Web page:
dim $Patient_Array[100][12]

$Patient_Array[55][1]="name"
$Patient_Array[55][2]="Address line1"
$Patient_Array[55][3]="Address line2"
$res=""
For $x=1 to 11
    $res&=$Patient_Array[55][$x]&" "
Next
MsgBox(0,"KISS",$res,0)
MsgBox(0,"Or KISS",$Patient_Array[55][2],0)

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PsaltyDS

I was just hoping there was a way to reference a 2D array with a single subscript thereby accessing all the columns in that row at once. Were the array a file, it would be akin to reading a record, containing multiple fields, from the file.

And how would that work with 3D array, or 4D? What if the first index is column and the second index is row, since those are arbitrary designations in usage? You are making to many limited assumptions about arrays in general. The basic array addressing of AutoIt accommodates many more data types than your limited examples. For needs specific to your usage, there are stock and custom UDFs.

:)


Valuater's AutoIt 1-2-3, Class... Is now in Session!For those who want somebody to write the script for them: RentACoder"Any technology distinguishable from magic is insufficiently advanced." -- Geek's corollary to Clarke's law

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andybiochem

Do you have to use a 2D array? I have written several large programs for work, which do mass 2D database work, but using only a 1D array.

Like this:

#include <Array.au3>

;----- Database is President|Start|Finish -----
Global $aArray[6]
$aArray[1] = "George Washington|1789|1797"
$aArray[2] = "John Adams|1797|1801"
$aArray[3] = "Thomas Jefferson|1801|1809"
$aArray[4] = "James Madison|1809|1817"
$aArray[5] = "James Monroe|1817|1825"

;----- Display each row as array -----
For $i = 1 to (UBound($aArray) - 1)
    $aData = StringSplit($aArray[$i],"|")
    _ArrayDisplay($aData)
Next

..... each time you need access to individual 'columns', simply StringSplit to a temporary array ($aData).

In fact I wrote this UDF to help sort data using this technique.

[EDIT]

I could split my 2D array into a bunch of huge 1D arrays, or go with one huge 1D array by stringing all my fields (or columns) together with delimiters and then splitting them back out once read, but those are as big, or bigger, violations of the KISS rule than just referencing each column seperately.

oops, I'll read through properly next time. promise. Edited by andybiochem

- Table UDF - create simple data tables - Line Graph UDF GDI+ - quickly create simple line graphs with x and y axes (uses GDI+ with double buffer) - Line Graph UDF - quickly create simple line graphs with x and y axes (uses AI native graphic control) - Barcode Generator Code 128 B C - Create the 1/0 code for barcodes. - WebCam as BarCode Reader - use your webcam to read barcodes - Stereograms!!! - make your own stereograms in AutoIT - Ziggurat Gaussian Distribution RNG - generate random numbers based on normal/gaussian distribution - Box-Muller Gaussian Distribution RNG - generate random numbers based on normal/gaussian distribution - Elastic Radio Buttons - faux-gravity effects in AutoIT (from javascript)- Morse Code Generator - Generate morse code by tapping your spacebar!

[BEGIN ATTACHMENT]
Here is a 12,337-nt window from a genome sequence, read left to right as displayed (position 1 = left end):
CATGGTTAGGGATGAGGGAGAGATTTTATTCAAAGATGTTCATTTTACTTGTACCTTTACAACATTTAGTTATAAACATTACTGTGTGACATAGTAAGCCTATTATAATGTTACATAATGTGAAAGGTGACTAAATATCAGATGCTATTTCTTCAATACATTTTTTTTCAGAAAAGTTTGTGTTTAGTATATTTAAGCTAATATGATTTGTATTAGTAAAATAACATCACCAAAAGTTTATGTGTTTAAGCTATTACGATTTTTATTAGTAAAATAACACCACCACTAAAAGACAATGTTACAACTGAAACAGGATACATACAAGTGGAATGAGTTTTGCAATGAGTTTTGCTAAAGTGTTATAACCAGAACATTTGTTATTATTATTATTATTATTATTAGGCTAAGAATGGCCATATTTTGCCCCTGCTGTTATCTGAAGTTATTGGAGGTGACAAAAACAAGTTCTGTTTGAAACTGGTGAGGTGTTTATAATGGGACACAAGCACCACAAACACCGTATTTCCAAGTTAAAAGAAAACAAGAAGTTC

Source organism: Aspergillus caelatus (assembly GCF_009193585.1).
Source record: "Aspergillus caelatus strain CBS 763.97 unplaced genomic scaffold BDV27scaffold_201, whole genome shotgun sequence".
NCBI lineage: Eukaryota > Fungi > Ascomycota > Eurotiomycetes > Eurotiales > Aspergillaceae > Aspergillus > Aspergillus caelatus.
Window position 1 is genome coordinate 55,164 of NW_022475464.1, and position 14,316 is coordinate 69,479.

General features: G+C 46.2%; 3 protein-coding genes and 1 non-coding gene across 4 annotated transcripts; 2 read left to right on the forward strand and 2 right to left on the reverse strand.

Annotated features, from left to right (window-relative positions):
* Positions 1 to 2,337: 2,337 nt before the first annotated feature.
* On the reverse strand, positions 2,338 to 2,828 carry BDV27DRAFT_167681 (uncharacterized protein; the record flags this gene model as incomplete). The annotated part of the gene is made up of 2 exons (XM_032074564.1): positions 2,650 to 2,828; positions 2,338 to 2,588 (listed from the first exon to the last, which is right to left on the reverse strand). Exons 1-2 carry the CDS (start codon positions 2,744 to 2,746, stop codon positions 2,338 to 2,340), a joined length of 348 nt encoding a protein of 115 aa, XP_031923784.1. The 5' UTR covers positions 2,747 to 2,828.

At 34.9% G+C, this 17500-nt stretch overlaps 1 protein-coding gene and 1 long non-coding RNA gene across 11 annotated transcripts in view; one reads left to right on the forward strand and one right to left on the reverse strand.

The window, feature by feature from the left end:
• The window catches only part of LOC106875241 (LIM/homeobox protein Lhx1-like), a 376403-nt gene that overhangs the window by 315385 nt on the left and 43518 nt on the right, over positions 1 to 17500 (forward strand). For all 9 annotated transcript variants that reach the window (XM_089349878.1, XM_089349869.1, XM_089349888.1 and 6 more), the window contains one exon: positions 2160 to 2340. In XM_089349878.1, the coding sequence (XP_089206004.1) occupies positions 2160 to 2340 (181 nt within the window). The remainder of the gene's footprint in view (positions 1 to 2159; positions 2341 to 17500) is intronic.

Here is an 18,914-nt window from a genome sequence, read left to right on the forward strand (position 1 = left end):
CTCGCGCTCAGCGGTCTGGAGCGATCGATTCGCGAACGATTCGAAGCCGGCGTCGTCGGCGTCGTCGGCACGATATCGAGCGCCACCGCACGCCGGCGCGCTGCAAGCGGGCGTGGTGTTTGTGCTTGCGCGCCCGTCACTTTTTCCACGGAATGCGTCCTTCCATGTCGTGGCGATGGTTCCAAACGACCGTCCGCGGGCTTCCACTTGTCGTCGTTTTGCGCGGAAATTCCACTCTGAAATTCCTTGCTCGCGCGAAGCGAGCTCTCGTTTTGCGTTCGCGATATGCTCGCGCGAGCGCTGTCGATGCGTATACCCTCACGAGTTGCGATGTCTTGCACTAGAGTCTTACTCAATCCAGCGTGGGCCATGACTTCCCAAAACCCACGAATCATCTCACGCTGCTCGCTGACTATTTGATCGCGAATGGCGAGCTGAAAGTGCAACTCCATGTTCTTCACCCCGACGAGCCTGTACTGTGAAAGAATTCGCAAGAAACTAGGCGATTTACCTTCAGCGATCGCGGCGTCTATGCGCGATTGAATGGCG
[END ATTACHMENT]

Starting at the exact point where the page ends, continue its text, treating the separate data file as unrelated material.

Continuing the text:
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Spiff59

And how would that work with 3D array, or 4D? What if the first index is column and the second index is row, since those are arbitrary designations in usage? You are making to many limited assumptions about arrays in general. The basic array addressing of AutoIt accommodates many more data types than your limited examples. For needs specific to your usage, there are stock and custom UDFs.

It would work the same way regardless of how many dimensions were defined, or of what name anyone wants to refer to a particular dimension by. Logically, the fourth, or twenty-fourth, occurance of a higher-level subscript "contains" the fourth, or twenty-fourth, occurances of all the elements in the next lower dimension. I just asked if there were a way to refer to those groups in that manner. It's something I would have found convenient in a number of scripts.

I suppose something like below, that pulls a "record" out of a 2D array and into a 1D array, but written in lower-level code was what I was thinking of.

Global $TeamArray[6][3] = [ ["Joe", "Shortstop", 34],["Dave", "Pitcher",    12],["Marty", "Left Field", 41], _
                        ["Bob", "Catcher",   22],["Bill", "Third Base", 51],["Frank", "First Base",  4]]
Global $PlayerArray[3]

$PlayerArray = _ArrayExtract($TeamArray, 3, $PlayerArray)
Msgbox(1,"", $PlayerArray[0] & " plays " & $PlayerArray[1] & " and wears number " & $PlayerArray[2])
Exit


;-------------------------------------------------------------------------------
Func _ArrayExtract(ByRef $avArraySource, $iElement, $avArrayTarget)
    If Not IsArray($avArraySource) Then Return SetError(1, 0, 0)
    If Not IsArray($avArrayTarget) Then Return SetError(1, 0, 0)
    If Not UBound($avArraySource, 0) = 2 Then Return SetError(2, 0, 0); Source is 2D
    If Not UBound($avArrayTarget, 0) = 1 Then Return SetError(2, 0, 0); Target is 1D
    
    Local $iUBoundSource = UBound($avArraySource, 1)
    If $iElement < 0 Then $iElement = 0
    If $iElement > $iUBoundSource Then $iElement = $iUBoundSource
    
    Local $iUBoundTarget = UBound($avArrayTarget, 1)
    If Not UBound($avArraySource, 2) = $iUBoundTarget Then Return SetError(3, 0, 0); Number of elements differ

    For $i = 0 to $iUBoundTarget - 1
        $avArrayTarget[$i] = $avArraySource[$iElement][$i]
    Next
        
    Return $avArrayTarget
EndFunc ;==>_ArrayExtract

EDIT: Version 2 -Don't pass the target array (third parameter) to the function. Instead, in the function, just check the UBound of the second dimension of the source array, dimension a local array based off of that, then return that temporary array back to the caller.

Edited by Spiff59